Thursday, 18 December 2014

Ladies of the brave new world

The rare and remarkable images that show how women played a key role in the forging of the United States

It is all too easy to imagine the building of modern America as a male enterprise, the work of grizzled and hirsute gold prospectors, cowboys and revolutionaries. But women played a key role in the forging of this brave new world, as these remarkable historic images reveal.

Taken from Marc Walter’s private collection of photochroms and Phostint postcards, and now brought together in a spectacular new Taschen volume, the images off er a rarely seen glimpse of American life, in colour, between 1888 and 1924.

Produced by the Detroit Photographic Company, they show the diversity of the future superpower in the late 19th and early 20th centuries and draw back the curtain on the role of women within it. They off er an extraordinary voyage through the past – you will never see the United States in the same way again.

An American Odyssey: Photos From The Detroit Photographic Company 1888-1924, by Marc Walter, is published by Taschen, priced £135.

America-Dec19-02-590Left: The images of the Detroit Photographic Company are an eloquent testimony to the profound economic and social repercussions of the Civil War on the Southern states. This image is labelled Mammy. Right: Elle of Ganado, also called Asdzaa Lichii’ (Red Woman) in Navajo, was born to the Black Sheep Clan and lived in the southern part of the Navajo Reservation in Ganado, Arizona. She was about 50 years old when this picture was taken in 1903. She spent time in Albuquerque, New Mexico, where together with other Navajo families, she worked as an arts and crafts demonstrator within the burgeoning tourist industry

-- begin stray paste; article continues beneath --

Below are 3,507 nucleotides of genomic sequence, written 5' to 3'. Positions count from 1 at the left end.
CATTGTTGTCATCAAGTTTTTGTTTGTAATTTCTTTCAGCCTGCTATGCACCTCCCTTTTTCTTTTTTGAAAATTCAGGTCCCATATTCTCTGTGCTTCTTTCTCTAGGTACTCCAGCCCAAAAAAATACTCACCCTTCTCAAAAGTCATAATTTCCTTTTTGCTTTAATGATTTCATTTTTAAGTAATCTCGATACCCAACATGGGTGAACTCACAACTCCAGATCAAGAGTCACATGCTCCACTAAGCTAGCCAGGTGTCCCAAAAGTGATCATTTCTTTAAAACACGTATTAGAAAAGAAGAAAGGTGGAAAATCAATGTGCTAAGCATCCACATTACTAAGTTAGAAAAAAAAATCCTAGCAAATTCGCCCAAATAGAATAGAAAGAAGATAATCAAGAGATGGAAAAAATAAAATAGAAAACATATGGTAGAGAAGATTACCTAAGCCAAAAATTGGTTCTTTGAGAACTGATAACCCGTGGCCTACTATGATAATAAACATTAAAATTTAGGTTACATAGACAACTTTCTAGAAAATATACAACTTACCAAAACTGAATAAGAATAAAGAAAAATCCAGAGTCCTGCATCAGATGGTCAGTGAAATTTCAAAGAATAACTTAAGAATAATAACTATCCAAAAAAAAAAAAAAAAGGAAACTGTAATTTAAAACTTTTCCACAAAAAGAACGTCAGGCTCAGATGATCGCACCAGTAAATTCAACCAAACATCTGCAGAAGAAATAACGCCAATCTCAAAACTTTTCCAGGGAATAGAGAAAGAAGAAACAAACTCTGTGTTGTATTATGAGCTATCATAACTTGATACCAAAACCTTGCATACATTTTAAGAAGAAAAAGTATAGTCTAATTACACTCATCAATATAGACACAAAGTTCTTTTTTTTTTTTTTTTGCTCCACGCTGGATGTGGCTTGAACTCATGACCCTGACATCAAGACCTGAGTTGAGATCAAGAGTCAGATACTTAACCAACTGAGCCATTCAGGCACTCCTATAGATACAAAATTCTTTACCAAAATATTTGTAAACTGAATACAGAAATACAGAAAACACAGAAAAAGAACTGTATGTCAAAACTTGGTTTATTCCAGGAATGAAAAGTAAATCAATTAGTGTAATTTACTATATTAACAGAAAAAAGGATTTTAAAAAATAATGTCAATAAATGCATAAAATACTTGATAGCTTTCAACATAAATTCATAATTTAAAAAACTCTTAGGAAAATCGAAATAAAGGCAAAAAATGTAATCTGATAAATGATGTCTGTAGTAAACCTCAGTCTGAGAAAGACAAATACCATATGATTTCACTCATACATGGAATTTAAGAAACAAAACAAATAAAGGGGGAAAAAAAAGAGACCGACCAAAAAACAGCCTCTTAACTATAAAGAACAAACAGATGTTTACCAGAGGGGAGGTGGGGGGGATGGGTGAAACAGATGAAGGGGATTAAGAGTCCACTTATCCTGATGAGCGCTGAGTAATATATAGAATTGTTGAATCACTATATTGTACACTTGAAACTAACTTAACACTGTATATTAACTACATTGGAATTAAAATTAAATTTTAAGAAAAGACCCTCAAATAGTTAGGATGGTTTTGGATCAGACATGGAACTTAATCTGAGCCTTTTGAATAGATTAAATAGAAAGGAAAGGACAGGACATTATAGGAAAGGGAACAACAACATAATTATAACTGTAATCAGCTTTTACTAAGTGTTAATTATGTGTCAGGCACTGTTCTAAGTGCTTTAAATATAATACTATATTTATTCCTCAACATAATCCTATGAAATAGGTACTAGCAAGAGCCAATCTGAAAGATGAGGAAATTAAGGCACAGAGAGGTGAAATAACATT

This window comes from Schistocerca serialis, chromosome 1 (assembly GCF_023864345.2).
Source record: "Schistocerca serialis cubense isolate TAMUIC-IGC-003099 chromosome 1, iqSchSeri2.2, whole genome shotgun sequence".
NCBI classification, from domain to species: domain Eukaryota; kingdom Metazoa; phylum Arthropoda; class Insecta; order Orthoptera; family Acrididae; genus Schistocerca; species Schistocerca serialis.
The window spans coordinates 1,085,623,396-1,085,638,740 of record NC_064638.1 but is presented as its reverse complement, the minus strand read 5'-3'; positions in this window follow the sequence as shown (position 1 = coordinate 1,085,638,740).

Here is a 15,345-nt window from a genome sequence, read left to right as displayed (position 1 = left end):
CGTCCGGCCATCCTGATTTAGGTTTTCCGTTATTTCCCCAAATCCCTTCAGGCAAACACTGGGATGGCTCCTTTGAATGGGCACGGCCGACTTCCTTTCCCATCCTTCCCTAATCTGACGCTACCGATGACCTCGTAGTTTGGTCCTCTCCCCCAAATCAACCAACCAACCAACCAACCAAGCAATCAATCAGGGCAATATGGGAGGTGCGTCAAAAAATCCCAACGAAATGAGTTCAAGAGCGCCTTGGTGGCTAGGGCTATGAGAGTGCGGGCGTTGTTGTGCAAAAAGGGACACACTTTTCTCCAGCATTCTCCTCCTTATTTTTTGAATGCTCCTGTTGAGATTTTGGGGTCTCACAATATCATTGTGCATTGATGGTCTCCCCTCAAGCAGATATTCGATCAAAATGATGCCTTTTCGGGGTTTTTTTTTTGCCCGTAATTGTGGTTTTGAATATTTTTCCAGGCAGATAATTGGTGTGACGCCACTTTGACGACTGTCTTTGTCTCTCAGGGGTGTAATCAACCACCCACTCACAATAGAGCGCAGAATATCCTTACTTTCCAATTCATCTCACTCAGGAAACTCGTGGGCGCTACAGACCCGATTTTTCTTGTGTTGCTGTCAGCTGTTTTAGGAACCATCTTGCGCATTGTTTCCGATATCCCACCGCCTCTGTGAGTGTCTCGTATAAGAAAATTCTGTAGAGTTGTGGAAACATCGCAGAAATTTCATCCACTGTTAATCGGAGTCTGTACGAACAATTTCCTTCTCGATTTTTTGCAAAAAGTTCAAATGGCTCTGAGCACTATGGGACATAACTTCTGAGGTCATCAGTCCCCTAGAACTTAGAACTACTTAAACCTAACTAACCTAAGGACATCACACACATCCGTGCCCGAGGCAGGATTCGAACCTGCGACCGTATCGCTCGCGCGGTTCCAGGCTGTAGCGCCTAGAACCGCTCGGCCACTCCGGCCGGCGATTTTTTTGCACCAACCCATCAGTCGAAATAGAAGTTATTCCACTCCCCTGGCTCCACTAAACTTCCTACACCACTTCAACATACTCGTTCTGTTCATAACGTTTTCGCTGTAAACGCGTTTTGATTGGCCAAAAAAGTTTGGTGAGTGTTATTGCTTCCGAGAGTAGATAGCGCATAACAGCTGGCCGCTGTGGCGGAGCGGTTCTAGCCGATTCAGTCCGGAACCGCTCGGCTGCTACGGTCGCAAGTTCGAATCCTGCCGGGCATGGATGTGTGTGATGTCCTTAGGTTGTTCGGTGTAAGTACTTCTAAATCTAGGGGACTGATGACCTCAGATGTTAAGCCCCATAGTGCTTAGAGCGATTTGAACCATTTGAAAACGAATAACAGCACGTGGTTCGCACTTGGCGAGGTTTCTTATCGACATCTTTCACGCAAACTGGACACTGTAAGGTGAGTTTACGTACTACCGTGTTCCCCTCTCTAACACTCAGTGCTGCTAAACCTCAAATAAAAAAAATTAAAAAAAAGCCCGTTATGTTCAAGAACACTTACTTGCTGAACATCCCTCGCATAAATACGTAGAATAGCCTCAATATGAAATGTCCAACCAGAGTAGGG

America-Dec19-03-590Old Orchard Beach was one of the most beautiful and popular on the entire New England coastline. A casino and several grand hotels were built to accommodate the tourists
America-Dec19-05-590Left: Chicago experienced a building and population boom at the turn of the 20th century. Here some ladies are on their way to State Street, which remains one of the great shopping streets in Chicago (glass negative, 1910- 1915). Right: Portland was the € rst capital of the state of Maine (1820-1832). Early in the 20th century, its commercial port was one of the most active on the whole of the East Coast. This is a glass negative from 1905
America-Dec19-07-590At Henry McAlpin’s plantation, the Hermitage, in Savannah, Georgia, African- American slaves cultivated rice and laboured in the brickworks. This image is labelled Happy Family
America-Dec19-08-590Left: Ladies relaxing by their home on Main Street, Nantucket, Massachusetts. Right: Nathaniel Hawthorne’s Gothic novel, The House Of The Seven Gables, was inspired by a real house in Salem. Here, the girl in pink is dressed as the main character, Phoebe


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